CNBC reports that the widely differing cigarette taxes levied across the United States have given rise to a highly lucrative criminal enterprise.
There's no better example of the law of unintended consequences than cigarette taxes in the United States.
Each state sets its own rate, and the disparity is huge. Missouri's state cigarette tax is 17 cents. It's $4.35 in New York.
What's the unintended consequence? Crime.
According to the Bureau of Alcohol, Tobacco and Firearms, the United States loses $5 billion in tax revenue every year from the trafficking of illegal cigarettes. Worldwide, it's a $100 billion problem, and it's the No. 1 economic crime in Europe.
"We liken it to the new prohibition era," Special Agent Ashan Benedict told CNBC for the upcoming documentary Cigarette Wars. "We haven't outlawed cigarettes yet, but it's taxed to the point where the criminals know they make a lot of money trafficking."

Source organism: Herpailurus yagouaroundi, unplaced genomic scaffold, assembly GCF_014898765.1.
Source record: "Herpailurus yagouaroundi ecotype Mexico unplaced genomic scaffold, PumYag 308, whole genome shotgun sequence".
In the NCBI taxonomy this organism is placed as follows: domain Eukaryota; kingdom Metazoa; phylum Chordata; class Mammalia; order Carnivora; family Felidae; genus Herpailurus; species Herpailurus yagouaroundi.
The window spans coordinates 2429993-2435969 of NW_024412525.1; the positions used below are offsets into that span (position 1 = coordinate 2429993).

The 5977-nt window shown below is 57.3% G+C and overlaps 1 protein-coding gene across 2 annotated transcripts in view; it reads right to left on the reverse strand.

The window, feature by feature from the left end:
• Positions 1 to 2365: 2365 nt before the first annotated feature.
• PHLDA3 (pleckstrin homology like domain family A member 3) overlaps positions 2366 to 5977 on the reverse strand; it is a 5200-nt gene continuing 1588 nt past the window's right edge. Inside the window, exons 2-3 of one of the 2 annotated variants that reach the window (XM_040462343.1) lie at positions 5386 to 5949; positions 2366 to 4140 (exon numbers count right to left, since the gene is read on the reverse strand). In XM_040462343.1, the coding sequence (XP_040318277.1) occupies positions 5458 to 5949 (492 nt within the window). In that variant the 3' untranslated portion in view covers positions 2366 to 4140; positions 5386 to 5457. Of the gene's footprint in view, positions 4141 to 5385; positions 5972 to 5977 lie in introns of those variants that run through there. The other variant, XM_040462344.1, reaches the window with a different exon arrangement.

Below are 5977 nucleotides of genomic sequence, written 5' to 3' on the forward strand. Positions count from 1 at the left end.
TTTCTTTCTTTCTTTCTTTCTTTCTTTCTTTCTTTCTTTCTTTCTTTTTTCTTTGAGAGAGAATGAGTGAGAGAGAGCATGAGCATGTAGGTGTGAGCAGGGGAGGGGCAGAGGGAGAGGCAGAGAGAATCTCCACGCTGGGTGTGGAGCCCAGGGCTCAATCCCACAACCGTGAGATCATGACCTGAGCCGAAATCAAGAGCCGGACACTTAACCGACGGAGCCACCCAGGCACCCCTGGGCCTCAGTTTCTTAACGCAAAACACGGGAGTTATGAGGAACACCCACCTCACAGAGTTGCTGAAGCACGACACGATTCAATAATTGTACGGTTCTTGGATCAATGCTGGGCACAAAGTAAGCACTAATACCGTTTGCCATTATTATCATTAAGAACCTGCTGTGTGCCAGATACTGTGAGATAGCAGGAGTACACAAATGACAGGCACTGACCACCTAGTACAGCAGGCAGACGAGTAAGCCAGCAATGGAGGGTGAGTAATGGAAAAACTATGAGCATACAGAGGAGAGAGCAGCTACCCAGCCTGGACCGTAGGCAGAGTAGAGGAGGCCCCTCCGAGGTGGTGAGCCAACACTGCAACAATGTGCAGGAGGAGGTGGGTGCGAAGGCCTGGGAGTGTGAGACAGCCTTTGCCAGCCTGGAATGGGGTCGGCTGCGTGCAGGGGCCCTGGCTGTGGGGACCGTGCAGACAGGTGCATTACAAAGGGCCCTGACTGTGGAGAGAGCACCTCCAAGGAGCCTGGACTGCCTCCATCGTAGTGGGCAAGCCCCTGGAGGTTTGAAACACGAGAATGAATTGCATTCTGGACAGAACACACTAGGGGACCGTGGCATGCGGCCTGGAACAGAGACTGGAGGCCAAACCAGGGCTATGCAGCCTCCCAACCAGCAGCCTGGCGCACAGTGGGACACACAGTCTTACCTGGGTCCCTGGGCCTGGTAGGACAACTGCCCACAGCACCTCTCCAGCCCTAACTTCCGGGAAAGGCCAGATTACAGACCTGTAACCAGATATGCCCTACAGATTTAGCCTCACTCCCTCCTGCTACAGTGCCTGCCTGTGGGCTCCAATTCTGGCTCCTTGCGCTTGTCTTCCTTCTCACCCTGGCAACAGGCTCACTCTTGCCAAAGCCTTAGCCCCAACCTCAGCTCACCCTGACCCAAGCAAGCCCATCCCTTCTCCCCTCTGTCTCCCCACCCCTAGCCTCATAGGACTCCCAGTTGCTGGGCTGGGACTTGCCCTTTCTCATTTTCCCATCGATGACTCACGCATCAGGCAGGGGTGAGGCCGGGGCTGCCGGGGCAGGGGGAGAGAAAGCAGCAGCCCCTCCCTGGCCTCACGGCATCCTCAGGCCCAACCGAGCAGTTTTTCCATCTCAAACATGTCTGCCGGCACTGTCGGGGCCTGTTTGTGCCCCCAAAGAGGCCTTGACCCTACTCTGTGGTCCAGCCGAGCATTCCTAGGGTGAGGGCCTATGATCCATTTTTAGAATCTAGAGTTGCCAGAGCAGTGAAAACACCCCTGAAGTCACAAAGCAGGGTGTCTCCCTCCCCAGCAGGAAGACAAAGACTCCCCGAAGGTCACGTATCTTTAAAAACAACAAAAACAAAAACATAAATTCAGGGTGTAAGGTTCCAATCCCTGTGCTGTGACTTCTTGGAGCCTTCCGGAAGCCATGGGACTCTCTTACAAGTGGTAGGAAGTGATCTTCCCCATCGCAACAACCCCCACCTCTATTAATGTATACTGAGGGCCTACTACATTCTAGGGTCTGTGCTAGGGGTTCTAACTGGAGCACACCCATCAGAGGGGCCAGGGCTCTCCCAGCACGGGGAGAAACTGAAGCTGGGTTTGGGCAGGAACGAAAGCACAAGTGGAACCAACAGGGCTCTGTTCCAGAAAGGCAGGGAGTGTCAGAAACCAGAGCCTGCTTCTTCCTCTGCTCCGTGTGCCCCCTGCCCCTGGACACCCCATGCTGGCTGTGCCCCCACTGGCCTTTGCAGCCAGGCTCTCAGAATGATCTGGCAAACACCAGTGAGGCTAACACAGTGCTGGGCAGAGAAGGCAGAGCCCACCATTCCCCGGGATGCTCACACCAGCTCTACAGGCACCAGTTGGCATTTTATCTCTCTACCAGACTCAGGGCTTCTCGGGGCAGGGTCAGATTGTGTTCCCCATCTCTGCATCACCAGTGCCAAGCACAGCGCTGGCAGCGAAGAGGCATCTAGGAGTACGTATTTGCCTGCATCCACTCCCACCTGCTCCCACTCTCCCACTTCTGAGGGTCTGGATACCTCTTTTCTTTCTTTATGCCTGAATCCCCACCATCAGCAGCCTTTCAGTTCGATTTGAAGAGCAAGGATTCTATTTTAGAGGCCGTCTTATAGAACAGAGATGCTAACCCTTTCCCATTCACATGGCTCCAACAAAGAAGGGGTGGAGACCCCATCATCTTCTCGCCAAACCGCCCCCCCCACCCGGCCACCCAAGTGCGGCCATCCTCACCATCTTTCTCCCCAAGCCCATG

The crime has several variations, but it's extremely simple. The most common way: Buy cigarettes in a low-tax state and sell them in a high tax state. The tax disparity is straight profit.
"A carton of cigarettes in Virginia is $30," Benedict said. "In New York City, it can be $90 or more. That's just one carton.
"You start dealing with hundreds and hundreds of cartons, and folks are making more money selling cigarettes up north than drugs."
One truckload can translate into $1 million in cash.
There's more at the link.
I knew cigarette smuggling existed, of course, but I hadn't realized just how much money could be made in this racket! It's probably more profitable than drugs, at least in some areas. So, as well as contributing to serious health problems, cigarettes contribute to a serious crime problem too!
I wonder what would happen to state revenues if they agreed on a common tax rate for cigarettes, and implemented it across the nation, so that every state derived the same revenue from every pack sold? I suspect the gross 'take' would go up quite significantly, because the criminal trafficking of cigarettes would be effectively eliminated.
Makes you think, doesn't it?